October 29th, 2010
11:31 AM ET


By Dr. Sanjay Gupta
CNN Chief Medical Correspondent

The tragic story of 22-year-old Saint Helene and her 15-month old daughter Cherie began like many here in Haiti. About two weeks ago, Saint Helene bought a bus ticket to Artibonite, a city about an hour north of Port Au Prince. Visiting with friends there last week, they had likely heard about the cholera outbreak that was unfolding in front of them. The good news: When Saint Helene and Cherie headed back to Port-au-Prince a few days later, they felt perfectly fine. Asymptomatic, as we say in the medical world. What Saint Helene or Cherie could not have known at that time is they were likely carrying the cholera bacteria back to the nation’s capital.

What happened next is not entirely clear. Saint Helene told us she was walking in Port-au-Prince, when she became suddenly ill. Within a couple hours, she was terribly dehydrated from diarrhea, and began to vomit. A good Samaritan brought mother and her young child to the closest hospital, where Saint Helene was taken to a back, somewhat isolated area and began treatment for cholera. She had an IV placed, and was given salts to replace the lost electrolytes. All of this happened within a few hours, relatively speedy, especially given the logistical challenges of Haiti.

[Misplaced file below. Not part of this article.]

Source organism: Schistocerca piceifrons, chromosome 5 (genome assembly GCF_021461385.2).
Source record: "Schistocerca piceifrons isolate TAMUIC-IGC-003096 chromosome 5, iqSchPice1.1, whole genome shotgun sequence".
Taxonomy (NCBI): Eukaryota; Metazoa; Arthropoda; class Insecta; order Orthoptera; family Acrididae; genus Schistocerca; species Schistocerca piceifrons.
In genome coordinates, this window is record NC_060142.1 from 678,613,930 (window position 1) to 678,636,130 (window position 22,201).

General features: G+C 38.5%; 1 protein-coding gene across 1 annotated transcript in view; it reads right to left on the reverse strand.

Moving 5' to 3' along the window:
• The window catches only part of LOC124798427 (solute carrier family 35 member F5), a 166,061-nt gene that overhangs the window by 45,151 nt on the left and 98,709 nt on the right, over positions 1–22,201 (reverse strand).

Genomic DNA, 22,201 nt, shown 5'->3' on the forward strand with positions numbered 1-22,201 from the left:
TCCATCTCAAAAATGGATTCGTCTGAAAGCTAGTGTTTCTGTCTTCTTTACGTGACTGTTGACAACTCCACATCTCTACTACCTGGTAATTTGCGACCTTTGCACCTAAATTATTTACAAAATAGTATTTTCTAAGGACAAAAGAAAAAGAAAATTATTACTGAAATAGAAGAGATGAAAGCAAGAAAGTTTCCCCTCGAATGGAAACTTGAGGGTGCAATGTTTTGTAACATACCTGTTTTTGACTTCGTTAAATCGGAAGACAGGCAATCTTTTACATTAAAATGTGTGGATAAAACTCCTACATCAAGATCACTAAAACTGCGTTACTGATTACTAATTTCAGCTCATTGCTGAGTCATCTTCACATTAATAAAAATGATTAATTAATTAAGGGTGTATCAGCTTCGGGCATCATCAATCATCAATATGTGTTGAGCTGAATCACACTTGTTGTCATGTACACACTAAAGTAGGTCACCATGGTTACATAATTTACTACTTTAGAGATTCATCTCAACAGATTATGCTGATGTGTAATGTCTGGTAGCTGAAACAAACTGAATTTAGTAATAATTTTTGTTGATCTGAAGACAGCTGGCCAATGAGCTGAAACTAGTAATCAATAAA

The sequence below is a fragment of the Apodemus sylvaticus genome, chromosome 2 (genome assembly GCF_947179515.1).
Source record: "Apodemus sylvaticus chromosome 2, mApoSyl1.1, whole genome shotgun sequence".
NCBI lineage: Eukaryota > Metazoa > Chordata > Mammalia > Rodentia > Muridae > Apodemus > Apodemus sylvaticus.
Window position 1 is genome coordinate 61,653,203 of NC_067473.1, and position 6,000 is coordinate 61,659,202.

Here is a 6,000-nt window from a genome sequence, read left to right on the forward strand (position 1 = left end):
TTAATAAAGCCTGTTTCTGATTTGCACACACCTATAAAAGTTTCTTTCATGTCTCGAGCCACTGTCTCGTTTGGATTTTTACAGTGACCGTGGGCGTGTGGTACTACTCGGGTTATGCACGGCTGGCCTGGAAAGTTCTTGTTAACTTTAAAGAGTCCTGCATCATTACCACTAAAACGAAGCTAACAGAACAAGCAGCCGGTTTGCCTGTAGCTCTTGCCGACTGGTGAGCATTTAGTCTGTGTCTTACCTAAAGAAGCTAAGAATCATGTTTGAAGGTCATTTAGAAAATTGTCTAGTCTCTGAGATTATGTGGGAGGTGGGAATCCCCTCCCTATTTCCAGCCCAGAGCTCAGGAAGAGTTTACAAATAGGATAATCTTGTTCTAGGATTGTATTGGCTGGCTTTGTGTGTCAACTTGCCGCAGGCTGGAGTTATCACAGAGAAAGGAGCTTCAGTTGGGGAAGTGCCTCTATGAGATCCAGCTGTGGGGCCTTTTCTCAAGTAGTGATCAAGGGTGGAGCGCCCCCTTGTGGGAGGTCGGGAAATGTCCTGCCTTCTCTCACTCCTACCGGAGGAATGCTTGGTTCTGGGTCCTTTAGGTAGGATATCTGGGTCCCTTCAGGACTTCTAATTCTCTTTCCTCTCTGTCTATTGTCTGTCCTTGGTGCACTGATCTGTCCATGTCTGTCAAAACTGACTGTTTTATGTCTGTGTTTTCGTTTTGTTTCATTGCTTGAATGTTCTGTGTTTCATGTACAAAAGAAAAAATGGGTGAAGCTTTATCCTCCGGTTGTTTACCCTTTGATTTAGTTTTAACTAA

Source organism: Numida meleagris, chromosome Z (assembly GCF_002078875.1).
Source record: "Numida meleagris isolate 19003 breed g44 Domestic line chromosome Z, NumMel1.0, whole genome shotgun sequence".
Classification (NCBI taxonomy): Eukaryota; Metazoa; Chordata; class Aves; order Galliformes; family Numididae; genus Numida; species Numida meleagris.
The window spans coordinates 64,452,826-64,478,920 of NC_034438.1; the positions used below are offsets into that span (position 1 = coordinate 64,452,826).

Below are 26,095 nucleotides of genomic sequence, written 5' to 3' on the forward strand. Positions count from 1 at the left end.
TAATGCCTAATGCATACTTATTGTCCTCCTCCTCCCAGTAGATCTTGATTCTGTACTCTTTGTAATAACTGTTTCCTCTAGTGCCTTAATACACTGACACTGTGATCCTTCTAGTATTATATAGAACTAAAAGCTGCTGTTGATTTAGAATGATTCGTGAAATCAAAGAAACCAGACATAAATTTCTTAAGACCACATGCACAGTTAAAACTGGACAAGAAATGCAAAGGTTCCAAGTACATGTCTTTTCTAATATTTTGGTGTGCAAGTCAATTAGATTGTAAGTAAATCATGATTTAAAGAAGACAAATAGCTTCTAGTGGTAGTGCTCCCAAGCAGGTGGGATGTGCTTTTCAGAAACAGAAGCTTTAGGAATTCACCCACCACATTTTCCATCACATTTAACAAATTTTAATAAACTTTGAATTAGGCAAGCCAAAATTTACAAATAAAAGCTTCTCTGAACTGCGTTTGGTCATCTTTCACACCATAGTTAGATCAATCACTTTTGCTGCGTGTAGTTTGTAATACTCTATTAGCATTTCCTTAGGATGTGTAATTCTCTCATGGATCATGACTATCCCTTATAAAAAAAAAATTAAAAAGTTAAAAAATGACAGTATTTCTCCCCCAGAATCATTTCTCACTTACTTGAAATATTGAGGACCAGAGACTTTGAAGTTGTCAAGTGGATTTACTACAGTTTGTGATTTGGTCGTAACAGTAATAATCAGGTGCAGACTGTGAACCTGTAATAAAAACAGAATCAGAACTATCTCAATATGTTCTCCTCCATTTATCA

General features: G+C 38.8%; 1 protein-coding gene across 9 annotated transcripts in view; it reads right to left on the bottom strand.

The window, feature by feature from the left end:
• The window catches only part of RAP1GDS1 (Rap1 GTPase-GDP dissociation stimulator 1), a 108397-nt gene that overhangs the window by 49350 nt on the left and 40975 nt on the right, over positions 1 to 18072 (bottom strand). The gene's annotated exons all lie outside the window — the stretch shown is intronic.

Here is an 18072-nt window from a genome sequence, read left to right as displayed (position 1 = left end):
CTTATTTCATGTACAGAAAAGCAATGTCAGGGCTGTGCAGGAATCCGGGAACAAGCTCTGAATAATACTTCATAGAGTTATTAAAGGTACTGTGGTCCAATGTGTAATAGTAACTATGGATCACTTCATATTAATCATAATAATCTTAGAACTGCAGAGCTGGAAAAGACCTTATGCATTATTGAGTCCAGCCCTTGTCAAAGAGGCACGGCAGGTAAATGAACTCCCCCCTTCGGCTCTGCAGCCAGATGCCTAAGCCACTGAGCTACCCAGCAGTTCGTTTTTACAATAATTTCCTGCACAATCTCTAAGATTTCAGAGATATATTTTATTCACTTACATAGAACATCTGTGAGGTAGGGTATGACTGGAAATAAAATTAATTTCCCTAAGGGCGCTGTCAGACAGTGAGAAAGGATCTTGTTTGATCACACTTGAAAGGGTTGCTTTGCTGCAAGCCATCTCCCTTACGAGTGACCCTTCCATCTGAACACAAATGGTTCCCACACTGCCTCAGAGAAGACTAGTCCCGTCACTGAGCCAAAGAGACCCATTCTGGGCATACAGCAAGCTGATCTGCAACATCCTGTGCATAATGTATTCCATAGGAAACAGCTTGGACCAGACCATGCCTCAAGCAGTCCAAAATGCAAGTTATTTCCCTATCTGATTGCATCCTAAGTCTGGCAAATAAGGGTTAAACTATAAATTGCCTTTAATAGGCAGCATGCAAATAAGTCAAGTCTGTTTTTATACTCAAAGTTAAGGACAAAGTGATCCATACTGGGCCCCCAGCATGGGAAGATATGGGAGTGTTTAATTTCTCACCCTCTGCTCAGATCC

And, with that - Saint Helene and Cherie illustrated several important lessons about cholera. Cherie, who was not sick, reminded us the vast majority of patients with the cholera bacteria actually don’t have any illness at all. Also, it was only several days after an exposure before Saint Helene began to feel ill. She was now getting simple, yet typically very effective treatment.

Health officials are very focused on people like Saint Helene and Cherie because of these reasons. There are many healthy people in Haiti who could be carrying the bacteria in their bodies, excreting it, and in the process unwittingly exposing countless others to the infection. It is possible that several more outbreaks could occur in areas all over the country over the next few weeks.

Saint Helene and Cherie taught us something else – just how deadly and heartbreaking this infection can be. Despite the efforts of the doctors and nurses at the hospital, 22-year-old Saint Helene died just a few hours before we went to visit her again. From the time she first felt ill to the time she passed away, was less than 24 hours. Sweet Cherie is doing well medically, but has also instantly become an orphan in this disaster-stricken country.

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Get a behind-the-scenes look at the latest stories from CNN Chief Medical Correspondent, Dr. Sanjay Gupta, Senior Medical Correspondent Elizabeth Cohen and the CNN Medical Unit producers. They'll share news and views on health and medical trends - info that will help you take better care of yourself and the people you love.